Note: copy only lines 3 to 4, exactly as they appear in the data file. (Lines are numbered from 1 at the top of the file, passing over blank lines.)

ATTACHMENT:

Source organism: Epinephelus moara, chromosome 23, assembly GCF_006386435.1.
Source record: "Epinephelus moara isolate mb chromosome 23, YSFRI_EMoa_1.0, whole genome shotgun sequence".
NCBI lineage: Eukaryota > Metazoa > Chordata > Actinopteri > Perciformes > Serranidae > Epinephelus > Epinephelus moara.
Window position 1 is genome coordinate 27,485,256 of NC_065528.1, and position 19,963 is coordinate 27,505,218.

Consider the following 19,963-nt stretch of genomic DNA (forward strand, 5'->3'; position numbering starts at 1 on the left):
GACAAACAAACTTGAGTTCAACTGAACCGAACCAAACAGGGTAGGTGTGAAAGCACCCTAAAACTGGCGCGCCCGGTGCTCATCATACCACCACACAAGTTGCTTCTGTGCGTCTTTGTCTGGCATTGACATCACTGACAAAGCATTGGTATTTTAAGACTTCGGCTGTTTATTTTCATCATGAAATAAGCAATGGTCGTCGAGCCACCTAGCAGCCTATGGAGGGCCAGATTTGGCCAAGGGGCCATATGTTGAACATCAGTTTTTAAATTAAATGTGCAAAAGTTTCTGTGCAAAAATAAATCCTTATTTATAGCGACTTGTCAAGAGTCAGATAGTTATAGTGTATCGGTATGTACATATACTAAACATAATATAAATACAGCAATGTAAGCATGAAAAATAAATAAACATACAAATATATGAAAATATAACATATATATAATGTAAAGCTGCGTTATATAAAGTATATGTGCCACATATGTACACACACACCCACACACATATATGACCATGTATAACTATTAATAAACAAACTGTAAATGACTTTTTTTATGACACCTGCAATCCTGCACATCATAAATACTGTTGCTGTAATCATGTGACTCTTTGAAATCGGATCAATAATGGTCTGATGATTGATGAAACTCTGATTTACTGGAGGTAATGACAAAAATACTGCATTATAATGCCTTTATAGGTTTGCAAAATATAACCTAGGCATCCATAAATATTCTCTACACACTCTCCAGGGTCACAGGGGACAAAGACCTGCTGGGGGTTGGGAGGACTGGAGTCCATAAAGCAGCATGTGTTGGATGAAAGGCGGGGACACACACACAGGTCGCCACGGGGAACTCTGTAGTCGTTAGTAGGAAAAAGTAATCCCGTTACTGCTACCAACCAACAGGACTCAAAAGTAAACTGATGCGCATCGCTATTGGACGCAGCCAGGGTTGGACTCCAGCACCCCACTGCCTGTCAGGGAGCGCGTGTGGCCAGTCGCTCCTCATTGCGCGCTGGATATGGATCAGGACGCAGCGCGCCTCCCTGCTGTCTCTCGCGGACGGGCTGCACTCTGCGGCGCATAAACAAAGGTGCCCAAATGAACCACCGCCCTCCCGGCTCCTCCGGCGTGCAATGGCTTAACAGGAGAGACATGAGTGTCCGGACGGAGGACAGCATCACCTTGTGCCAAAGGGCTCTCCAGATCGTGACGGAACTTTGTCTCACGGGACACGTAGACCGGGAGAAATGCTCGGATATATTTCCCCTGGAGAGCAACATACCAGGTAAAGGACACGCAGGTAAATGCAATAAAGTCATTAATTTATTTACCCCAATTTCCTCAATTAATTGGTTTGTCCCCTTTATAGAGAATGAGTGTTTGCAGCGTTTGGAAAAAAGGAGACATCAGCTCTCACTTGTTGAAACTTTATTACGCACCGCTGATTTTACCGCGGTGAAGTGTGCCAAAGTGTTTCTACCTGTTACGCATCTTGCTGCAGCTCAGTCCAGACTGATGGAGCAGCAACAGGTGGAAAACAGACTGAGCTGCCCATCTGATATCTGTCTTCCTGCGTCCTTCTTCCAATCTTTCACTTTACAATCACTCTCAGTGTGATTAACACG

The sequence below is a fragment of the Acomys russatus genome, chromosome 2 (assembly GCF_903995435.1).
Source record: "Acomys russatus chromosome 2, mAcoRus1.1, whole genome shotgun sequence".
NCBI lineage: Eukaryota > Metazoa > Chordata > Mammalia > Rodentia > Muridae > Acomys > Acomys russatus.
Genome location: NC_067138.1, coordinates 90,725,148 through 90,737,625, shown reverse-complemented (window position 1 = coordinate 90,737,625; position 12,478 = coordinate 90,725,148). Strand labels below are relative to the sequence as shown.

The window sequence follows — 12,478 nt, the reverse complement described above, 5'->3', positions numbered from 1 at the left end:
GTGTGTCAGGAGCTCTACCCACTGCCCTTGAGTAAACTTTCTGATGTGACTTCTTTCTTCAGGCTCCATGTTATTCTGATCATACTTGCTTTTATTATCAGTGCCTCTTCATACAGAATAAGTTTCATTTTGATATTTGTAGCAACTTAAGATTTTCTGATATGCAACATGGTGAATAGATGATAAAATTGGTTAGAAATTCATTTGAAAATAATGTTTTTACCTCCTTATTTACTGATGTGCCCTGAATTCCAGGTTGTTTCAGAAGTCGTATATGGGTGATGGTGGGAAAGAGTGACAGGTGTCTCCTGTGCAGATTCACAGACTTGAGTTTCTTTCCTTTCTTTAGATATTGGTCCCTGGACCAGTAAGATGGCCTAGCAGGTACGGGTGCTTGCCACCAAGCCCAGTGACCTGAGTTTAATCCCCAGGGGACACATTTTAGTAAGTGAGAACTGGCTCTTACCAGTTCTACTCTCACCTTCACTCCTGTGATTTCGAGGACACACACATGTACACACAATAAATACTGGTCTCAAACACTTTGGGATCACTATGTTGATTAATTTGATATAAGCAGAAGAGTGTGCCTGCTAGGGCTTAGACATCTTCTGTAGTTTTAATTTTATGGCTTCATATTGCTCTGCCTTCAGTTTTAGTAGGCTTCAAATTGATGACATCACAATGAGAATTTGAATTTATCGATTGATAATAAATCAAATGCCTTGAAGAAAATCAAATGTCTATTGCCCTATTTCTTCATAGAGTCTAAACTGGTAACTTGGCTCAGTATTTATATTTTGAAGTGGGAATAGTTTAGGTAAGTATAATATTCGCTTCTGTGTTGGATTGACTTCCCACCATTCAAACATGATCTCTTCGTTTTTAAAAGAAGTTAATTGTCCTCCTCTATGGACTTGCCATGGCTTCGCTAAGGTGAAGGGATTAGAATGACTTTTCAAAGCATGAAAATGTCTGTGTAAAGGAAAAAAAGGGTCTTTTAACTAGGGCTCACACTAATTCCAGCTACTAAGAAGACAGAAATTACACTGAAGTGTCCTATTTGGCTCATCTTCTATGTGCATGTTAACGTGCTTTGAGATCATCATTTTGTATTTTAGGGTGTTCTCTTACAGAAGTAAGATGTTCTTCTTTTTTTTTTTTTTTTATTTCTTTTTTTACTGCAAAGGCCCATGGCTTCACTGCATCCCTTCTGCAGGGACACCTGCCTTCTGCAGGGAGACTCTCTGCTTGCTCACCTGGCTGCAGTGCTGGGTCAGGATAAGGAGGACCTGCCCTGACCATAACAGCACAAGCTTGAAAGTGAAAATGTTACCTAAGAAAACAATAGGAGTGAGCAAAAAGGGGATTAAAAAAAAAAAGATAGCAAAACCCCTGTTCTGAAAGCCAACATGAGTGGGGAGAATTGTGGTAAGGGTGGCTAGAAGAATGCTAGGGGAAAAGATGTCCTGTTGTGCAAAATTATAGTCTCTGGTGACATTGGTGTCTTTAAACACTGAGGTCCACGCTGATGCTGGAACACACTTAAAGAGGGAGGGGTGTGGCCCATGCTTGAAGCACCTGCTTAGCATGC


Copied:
NCBI lineage: Eukaryota > Metazoa > Chordata > Actinopteri > Perciformes > Serranidae > Epinephelus > Epinephelus moara.
Window position 1 is genome coordinate 27,485,256 of NC_065528.1, and position 19,963 is coordinate 27,505,218.